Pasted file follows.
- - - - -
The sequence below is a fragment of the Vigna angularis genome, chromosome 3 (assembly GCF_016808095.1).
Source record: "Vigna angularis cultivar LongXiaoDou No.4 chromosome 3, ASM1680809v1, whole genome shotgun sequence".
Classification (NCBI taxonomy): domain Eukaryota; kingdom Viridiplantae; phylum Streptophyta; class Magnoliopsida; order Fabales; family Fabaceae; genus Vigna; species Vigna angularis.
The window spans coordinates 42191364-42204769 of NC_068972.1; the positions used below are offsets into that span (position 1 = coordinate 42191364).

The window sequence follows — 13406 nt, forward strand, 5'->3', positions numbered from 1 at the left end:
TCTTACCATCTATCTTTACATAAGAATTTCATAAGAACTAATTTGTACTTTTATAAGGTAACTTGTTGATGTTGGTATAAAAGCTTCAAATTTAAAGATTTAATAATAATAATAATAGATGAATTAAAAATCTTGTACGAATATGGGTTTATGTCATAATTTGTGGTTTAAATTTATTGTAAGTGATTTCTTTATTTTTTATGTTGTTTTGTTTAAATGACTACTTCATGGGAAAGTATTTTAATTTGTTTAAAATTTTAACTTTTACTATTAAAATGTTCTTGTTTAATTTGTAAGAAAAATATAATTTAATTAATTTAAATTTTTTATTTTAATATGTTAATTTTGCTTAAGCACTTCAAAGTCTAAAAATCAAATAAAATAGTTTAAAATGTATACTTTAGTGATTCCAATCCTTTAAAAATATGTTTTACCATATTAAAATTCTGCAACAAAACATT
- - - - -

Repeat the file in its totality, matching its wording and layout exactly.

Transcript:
The sequence below is a fragment of the Vigna angularis genome, chromosome 3 (assembly GCF_016808095.1).
Source record: "Vigna angularis cultivar LongXiaoDou No.4 chromosome 3, ASM1680809v1, whole genome shotgun sequence".
Classification (NCBI taxonomy): domain Eukaryota; kingdom Viridiplantae; phylum Streptophyta; class Magnoliopsida; order Fabales; family Fabaceae; genus Vigna; species Vigna angularis.
The window spans coordinates 42191364-42204769 of NC_068972.1; the positions used below are offsets into that span (position 1 = coordinate 42191364).

The window sequence follows — 13406 nt, forward strand, 5'->3', positions numbered from 1 at the left end:
TCTTACCATCTATCTTTACATAAGAATTTCATAAGAACTAATTTGTACTTTTATAAGGTAACTTGTTGATGTTGGTATAAAAGCTTCAAATTTAAAGATTTAATAATAATAATAATAGATGAATTAAAAATCTTGTACGAATATGGGTTTATGTCATAATTTGTGGTTTAAATTTATTGTAAGTGATTTCTTTATTTTTTATGTTGTTTTGTTTAAATGACTACTTCATGGGAAAGTATTTTAATTTGTTTAAAATTTTAACTTTTACTATTAAAATGTTCTTGTTTAATTTGTAAGAAAAATATAATTTAATTAATTTAAATTTTTTATTTTAATATGTTAATTTTGCTTAAGCACTTCAAAGTCTAAAAATCAAATAAAATAGTTTAAAATGTATACTTTAGTGATTCCAATCCTTTAAAAATATGTTTTACCATATTAAAATTCTGCAACAAAACATT